Sum of Nodes Between Two Nodes in Binary Tree

Good day!! Hope all is going well for you. It is Friday and has been a very stressful week for me. Glad that the weekend is just around the corner.

Today we are going to cover a problem which a software engineer and I discussed earlier this week, but for some reason or the other, we did not generate code at the time. We just talked about it.

```We are given a binary tree with integer values and two different nodes in the binary tree,
we must return the sum of the values of the nodes that connect p and q inclusive.

Constraints:

o -1000 &lt;= val &lt;= 1000
o 2 &lt;= n &lt;= 200
```

As you can see, we are given a binary tree populated with integers. Do not recall if all integers were included. We will assume, since I am writing the requirements as we speak, that the values for the nodes are in the specified range and the number of nodes in the binary tree should not exceed the specified value.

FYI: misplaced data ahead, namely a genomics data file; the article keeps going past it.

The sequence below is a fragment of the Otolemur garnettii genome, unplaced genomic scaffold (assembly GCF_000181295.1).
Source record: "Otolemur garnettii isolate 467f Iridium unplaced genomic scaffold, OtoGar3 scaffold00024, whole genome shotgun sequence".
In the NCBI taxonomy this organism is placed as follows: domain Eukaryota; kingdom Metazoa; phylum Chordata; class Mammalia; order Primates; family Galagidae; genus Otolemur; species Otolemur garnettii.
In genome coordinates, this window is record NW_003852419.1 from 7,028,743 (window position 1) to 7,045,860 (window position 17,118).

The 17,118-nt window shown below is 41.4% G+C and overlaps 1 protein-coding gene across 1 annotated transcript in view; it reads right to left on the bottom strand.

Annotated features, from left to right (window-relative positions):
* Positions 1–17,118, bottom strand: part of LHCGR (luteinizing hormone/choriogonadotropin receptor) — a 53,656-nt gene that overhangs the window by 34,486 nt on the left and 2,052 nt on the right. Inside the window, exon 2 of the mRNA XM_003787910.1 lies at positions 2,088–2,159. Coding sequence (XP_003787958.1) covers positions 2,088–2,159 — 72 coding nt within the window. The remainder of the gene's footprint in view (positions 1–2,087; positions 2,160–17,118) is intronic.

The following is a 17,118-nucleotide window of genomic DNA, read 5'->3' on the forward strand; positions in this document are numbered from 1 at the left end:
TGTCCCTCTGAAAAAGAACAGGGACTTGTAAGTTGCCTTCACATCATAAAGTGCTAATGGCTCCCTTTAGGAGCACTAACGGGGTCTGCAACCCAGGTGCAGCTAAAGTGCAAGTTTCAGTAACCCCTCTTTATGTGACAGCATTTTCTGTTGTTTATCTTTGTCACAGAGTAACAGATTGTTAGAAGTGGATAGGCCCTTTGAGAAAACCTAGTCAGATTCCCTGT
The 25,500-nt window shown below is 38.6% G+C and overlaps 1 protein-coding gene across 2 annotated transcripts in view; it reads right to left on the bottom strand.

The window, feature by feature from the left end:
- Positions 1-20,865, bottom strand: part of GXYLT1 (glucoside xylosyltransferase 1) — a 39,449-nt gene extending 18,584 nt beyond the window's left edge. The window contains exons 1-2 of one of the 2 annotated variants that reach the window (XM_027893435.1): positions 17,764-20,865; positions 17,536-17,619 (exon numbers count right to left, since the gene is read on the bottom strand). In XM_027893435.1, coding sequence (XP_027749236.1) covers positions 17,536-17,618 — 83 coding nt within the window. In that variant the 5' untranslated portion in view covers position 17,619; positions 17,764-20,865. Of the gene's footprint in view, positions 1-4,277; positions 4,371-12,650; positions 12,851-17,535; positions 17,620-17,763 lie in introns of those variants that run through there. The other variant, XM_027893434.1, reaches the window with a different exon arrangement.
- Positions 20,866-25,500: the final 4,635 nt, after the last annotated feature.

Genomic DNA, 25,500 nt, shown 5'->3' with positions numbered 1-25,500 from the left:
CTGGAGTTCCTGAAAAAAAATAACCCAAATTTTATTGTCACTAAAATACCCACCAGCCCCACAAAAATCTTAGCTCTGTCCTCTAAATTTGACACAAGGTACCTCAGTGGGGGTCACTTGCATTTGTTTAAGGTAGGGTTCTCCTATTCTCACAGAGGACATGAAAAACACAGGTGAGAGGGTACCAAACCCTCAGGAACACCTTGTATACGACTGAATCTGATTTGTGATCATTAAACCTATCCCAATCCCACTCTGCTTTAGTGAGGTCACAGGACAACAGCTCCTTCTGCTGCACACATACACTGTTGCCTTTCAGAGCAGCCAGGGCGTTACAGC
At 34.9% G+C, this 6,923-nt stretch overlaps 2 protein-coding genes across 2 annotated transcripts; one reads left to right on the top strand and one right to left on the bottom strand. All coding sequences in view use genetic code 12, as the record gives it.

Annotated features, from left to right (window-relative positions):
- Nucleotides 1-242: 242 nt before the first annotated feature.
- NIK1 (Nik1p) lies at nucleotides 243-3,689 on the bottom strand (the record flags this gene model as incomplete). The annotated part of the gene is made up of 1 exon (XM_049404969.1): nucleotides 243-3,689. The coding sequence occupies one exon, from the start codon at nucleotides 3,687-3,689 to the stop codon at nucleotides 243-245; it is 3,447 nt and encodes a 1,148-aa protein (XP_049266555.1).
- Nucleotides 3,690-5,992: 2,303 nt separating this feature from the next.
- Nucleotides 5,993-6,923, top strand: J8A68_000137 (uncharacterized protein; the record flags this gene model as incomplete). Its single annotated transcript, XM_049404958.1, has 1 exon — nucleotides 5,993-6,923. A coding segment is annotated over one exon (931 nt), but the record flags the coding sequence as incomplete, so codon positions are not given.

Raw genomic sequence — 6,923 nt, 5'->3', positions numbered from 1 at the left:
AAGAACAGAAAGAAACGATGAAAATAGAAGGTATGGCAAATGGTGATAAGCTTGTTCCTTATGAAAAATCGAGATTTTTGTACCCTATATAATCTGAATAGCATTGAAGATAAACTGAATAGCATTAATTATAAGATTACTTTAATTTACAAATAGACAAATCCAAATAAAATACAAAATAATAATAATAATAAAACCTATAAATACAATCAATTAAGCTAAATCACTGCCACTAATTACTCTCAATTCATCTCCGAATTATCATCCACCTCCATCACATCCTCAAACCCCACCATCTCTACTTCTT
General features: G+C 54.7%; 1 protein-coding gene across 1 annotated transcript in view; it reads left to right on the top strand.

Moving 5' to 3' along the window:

What we need to do is implement an algorithm in which given two nodes from the binary tree, we should return the sum of all nodes in between including the values of the two nodes.

```       5
/   \
/     \
3       4
/ \     / \
/   \   /   \
7     2 1     9
```

This diagram illustrates a binary tree with 7 nodes. Our first test case will provide us with a similar binary tree and we will be asked to determine the sum of the values between node 7 and node 9 and then between nodes 9 and 7. As we should expect both queries should return the same value. Note that any two pairs of nodes may be selected for a query.

```	int sumNodes(TreeNode root, TreeNode[] p, TreeNode[] q) {
}
```